These 10 movie scenes might surprise you. Enjoy them — and be sure not to miss number 10 … watch it if you dare!
One Flew Over the Cuckoo’s Nest, 1975
One of the best fishing scenes in any movie anywhere, ever — but that’s hardly surprising given that One Flew Over the Cuckoo’s Nest swept the Academy Awards in 1976 including Best Picture, Best Actor, Best Actress, Best Director and more. Ironically, director Milos Forman wasn’t going to shoot the scene until persuaded otherwise. Of course the scene will be most appreciated by those who’ve seen movie (with the swaggering Jack Nicholson as McMurphy playing deckhand to the gang of escapees from the asylum). And, yes, this was really shot off Oregon, out of DePoe Bay. (This clip doesn’t include the scene where Candy the hooker — with the heart of gold of course — cranks in a salmon, topless. Candy, not the salmon.)
A River Runs Through It, 1992
Given that the whole film has to do with fishing, in reality and as a metaphor, one would expect to find a scene from A River Runs Through It on a list like this. It offers proof that Hollywood can depict angling through a lens both realistically and favorably. Brad Pitt is one seriously hardcore fly-rodder; even being submerged down a stretch of rapids can’t deprive him of his trophy trout.
Jackass Presents: Bad Grandpa, 2013
Okay, so maybe this scene from Jackass Presents: Bad Grandpa isn’t quite as elegant as Brad Pitt in A River Runs Through It; some might say it has its own special charm. Or not. In any case, it’s surprising what can lurk in golf course ponds.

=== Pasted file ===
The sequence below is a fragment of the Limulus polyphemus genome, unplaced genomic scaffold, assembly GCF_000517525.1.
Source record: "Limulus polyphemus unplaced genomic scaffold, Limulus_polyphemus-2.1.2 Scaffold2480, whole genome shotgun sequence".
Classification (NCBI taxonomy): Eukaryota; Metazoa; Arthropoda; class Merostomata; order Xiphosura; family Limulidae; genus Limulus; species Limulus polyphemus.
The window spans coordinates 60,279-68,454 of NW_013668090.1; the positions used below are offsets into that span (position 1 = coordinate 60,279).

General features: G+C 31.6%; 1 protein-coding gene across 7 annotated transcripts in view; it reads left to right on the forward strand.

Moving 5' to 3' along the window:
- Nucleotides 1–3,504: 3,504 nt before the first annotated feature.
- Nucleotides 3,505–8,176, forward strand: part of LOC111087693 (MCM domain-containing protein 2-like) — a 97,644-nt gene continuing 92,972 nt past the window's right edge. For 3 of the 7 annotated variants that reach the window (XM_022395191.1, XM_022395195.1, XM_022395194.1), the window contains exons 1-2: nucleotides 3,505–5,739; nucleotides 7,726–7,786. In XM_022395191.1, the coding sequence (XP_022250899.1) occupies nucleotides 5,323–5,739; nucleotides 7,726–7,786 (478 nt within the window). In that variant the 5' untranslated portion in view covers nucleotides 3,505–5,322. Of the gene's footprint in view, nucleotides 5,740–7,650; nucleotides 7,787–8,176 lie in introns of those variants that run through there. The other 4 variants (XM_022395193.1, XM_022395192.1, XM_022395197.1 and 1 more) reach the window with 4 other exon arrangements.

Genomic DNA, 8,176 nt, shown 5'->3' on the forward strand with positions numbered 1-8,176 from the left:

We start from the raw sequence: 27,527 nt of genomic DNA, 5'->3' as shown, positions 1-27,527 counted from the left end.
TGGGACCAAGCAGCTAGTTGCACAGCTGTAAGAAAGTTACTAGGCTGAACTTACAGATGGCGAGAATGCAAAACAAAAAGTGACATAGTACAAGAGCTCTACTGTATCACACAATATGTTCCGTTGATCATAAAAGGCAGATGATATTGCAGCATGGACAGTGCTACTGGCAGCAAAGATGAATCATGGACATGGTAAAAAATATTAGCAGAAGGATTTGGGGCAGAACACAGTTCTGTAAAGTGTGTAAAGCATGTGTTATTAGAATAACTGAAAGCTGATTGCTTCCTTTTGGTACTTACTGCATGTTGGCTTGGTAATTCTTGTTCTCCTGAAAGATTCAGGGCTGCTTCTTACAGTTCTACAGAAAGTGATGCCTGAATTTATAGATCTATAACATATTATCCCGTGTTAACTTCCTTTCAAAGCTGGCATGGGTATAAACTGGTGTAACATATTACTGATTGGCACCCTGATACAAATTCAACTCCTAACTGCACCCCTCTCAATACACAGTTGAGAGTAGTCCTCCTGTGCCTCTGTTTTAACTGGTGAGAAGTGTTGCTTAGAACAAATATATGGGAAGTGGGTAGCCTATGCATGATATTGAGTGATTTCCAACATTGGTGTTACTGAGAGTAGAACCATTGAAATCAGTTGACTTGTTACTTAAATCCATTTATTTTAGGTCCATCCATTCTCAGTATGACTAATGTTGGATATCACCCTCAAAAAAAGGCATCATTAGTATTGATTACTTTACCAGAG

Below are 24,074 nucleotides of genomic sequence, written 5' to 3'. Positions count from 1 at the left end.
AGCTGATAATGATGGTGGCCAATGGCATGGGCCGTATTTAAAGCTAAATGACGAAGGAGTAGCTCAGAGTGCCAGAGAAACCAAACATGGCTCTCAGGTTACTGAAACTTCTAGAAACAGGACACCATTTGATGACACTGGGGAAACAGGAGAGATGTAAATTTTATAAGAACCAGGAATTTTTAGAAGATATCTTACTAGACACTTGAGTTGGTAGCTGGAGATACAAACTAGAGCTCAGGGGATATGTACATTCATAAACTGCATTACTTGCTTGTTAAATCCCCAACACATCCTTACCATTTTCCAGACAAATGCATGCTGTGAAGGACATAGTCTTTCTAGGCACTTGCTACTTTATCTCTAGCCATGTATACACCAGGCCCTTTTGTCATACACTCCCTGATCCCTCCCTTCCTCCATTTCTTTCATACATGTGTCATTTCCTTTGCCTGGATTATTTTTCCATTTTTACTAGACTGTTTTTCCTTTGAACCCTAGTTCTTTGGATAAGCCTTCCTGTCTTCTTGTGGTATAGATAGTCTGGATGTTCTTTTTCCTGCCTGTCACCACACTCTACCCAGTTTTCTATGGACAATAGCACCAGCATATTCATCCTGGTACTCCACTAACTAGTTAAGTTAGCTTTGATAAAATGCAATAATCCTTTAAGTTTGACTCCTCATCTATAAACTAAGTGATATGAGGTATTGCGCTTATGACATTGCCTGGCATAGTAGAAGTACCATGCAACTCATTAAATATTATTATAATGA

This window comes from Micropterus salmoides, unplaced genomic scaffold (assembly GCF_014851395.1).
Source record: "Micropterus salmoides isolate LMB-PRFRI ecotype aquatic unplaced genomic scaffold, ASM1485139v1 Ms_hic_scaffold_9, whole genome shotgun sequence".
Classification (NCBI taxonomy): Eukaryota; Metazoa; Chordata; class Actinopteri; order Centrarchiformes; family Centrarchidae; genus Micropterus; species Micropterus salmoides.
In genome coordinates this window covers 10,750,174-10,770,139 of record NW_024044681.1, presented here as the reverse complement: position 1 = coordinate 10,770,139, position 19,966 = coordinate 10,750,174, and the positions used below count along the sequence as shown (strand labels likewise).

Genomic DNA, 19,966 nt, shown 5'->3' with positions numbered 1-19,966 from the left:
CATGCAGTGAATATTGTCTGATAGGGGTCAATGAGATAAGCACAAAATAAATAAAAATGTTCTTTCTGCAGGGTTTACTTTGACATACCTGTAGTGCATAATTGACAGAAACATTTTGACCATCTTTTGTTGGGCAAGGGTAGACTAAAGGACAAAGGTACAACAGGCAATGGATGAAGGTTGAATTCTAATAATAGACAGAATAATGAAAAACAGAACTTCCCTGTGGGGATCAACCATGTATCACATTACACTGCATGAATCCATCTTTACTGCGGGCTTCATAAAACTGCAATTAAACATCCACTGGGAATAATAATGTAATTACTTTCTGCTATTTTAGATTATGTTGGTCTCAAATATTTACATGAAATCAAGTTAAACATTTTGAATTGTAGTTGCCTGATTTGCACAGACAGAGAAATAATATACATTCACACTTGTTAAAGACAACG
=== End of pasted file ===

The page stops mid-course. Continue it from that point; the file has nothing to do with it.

(Warning: Contains graphics scenes of shocking piscatorial anatomy.)
All I ever managed to hook in the East River were stripers and bluefish. I feel so inadequate. (Though I have to wonder how a fish screams out line while moving toward an angler….)
The Saint, 1963 (TV)
This scene from the 60s TV show The Saint, starring Roger Moore (episode entitled “The Effete Angler,” and, no, I not making that up) was posted to You Tube as “The Worst Fishing Scene in Cinematic History.” With clips like the one above from Bad Grandpa, I’m not so sure of that. But this is so manifestly bogus that anyone who has any idea what the sport of fishing is about (clearly no one involved in this TV show did) should get a laugh. Watch Moore hook up on a small marlin and begin ferociously cranking a large trolling reel — which he holds upside down.
Joe Versus the Volcano, 1990
At least in this scene from Joe Versus the Volcano, a young Tom Hanks does hold the trolling reel right-side up, when — to the sounds of the Rascal’s “True Love” — he hooks The Big One. (Though the annoying people on the boat deprive him of any chance for a world record when they keep grabbing his fishing rod!) Don’t watch this alone: the ending is extremely disturbing.
Funny Farm, 1988
There seems to be a theme in how Hollywood generally portrays fishing — that is, as a dangerous pastime full of unpredictable events and bad animals. In this Chevy Chase sendup from Funny Farm, watch the frightening result of an attempt for some quiet moments wetting a line in the pond.
Of course Hollywood can also offer an instructive look at the sport, as here, where Chevy Chase in the video below demonstrates the first rule for removing from your buddy a hook, large or small.
Who ever said fishing is boring? Emulate Kevin Costner in Waterworld; try trolling yourself as bait.
Warning: After watching the Australian movie Undead, you might never go fishing again. Don’t laugh. This could happen to you. There are lessons here, including not leaving dead fish in the bottom of your boat, since any stray comets that fall on them will turn them not just into zombie fish but zombie fish that (a) scream loudly and (b) leap up to latch onto your schnozz unless you can shoot ’em in mid-air first.